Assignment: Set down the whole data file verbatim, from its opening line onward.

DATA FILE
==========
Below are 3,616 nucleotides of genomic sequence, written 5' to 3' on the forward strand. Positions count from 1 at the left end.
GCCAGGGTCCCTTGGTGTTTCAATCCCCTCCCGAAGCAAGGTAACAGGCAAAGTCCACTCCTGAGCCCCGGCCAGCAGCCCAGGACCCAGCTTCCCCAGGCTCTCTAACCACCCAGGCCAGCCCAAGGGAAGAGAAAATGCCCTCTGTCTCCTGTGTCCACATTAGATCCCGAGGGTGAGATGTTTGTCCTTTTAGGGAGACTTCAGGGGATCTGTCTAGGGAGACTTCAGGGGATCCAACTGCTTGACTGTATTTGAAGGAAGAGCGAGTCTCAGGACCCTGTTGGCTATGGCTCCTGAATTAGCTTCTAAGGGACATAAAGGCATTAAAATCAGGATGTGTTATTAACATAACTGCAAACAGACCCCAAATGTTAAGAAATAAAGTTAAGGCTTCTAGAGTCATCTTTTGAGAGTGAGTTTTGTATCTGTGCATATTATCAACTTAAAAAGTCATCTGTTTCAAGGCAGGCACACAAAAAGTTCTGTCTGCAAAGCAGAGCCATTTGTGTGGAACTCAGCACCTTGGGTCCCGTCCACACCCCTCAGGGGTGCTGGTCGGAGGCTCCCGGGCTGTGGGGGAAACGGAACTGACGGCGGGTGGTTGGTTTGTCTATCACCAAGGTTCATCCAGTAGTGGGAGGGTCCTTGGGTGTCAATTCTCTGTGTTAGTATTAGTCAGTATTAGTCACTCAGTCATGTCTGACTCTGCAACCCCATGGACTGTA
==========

Below are 3,616 nucleotides of genomic sequence, written 5' to 3' on the forward strand. Positions count from 1 at the left end.
GCCAGGGTCCCTTGGTGTTTCAATCCCCTCCCGAAGCAAGGTAACAGGCAAAGTCCACTCCTGAGCCCCGGCCAGCAGCCCAGGACCCAGCTTCCCCAGGCTCTCTAACCACCCAGGCCAGCCCAAGGGAAGAGAAAATGCCCTCTGTCTCCTGTGTCCACATTAGATCCCGAGGGTGAGATGTTTGTCCTTTTAGGGAGACTTCAGGGGATCTGTCTAGGGAGACTTCAGGGGATCCAACTGCTTGACTGTATTTGAAGGAAGAGCGAGTCTCAGGACCCTGTTGGCTATGGCTCCTGAATTAGCTTCTAAGGGACATAAAGGCATTAAAATCAGGATGTGTTATTAACATAACTGCAAACAGACCCCAAATGTTAAGAAATAAAGTTAAGGCTTCTAGAGTCATCTTTTGAGAGTGAGTTTTGTATCTGTGCATATTATCAACTTAAAAAGTCATCTGTTTCAAGGCAGGCACACAAAAAGTTCTGTCTGCAAAGCAGAGCCATTTGTGTGGAACTCAGCACCTTGGGTCCCGTCCACACCCCTCAGGGGTGCTGGTCGGAGGCTCCCGGGCTGTGGGGGAAACGGAACTGACGGCGGGTGGTTGGTTTGTCTATCACCAAGGTTCATCCAGTAGTGGGAGGGTCCTTGGGTGTCAATTCTCTGTGTTAGTATTAGTCAGTATTAGTCACTCAGTCATGTCTGACTCTGCAACCCCATGGACTGTA